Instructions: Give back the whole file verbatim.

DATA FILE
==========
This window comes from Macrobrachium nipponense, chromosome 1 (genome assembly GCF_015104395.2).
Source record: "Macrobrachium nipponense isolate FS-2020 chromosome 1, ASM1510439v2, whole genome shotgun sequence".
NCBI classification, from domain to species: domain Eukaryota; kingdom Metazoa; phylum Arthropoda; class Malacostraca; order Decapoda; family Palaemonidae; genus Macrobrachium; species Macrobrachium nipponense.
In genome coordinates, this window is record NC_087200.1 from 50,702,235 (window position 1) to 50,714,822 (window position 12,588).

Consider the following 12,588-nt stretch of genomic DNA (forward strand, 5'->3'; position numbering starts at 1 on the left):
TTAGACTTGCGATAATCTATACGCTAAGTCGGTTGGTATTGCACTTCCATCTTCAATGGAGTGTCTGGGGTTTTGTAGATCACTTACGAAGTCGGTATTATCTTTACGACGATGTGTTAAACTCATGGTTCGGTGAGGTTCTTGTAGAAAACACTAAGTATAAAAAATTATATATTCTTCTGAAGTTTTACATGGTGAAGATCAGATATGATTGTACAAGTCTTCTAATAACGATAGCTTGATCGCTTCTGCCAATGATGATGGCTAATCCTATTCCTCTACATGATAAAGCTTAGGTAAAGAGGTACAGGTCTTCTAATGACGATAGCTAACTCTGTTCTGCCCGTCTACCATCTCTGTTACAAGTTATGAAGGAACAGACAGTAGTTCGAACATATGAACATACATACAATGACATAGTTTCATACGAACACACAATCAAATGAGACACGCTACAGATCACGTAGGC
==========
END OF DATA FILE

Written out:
This window comes from Macrobrachium nipponense, chromosome 1 (genome assembly GCF_015104395.2).
Source record: "Macrobrachium nipponense isolate FS-2020 chromosome 1, ASM1510439v2, whole genome shotgun sequence".
NCBI classification, from domain to species: domain Eukaryota; kingdom Metazoa; phylum Arthropoda; class Malacostraca; order Decapoda; family Palaemonidae; genus Macrobrachium; species Macrobrachium nipponense.
In genome coordinates, this window is record NC_087200.1 from 50,702,235 (window position 1) to 50,714,822 (window position 12,588).

Consider the following 12,588-nt stretch of genomic DNA (forward strand, 5'->3'; position numbering starts at 1 on the left):
TTAGACTTGCGATAATCTATACGCTAAGTCGGTTGGTATTGCACTTCCATCTTCAATGGAGTGTCTGGGGTTTTGTAGATCACTTACGAAGTCGGTATTATCTTTACGACGATGTGTTAAACTCATGGTTCGGTGAGGTTCTTGTAGAAAACACTAAGTATAAAAAATTATATATTCTTCTGAAGTTTTACATGGTGAAGATCAGATATGATTGTACAAGTCTTCTAATAACGATAGCTTGATCGCTTCTGCCAATGATGATGGCTAATCCTATTCCTCTACATGATAAAGCTTAGGTAAAGAGGTACAGGTCTTCTAATGACGATAGCTAACTCTGTTCTGCCCGTCTACCATCTCTGTTACAAGTTATGAAGGAACAGACAGTAGTTCGAACATATGAACATACATACAATGACATAGTTTCATACGAACACACAATCAAATGAGACACGCTACAGATCACGTAGGC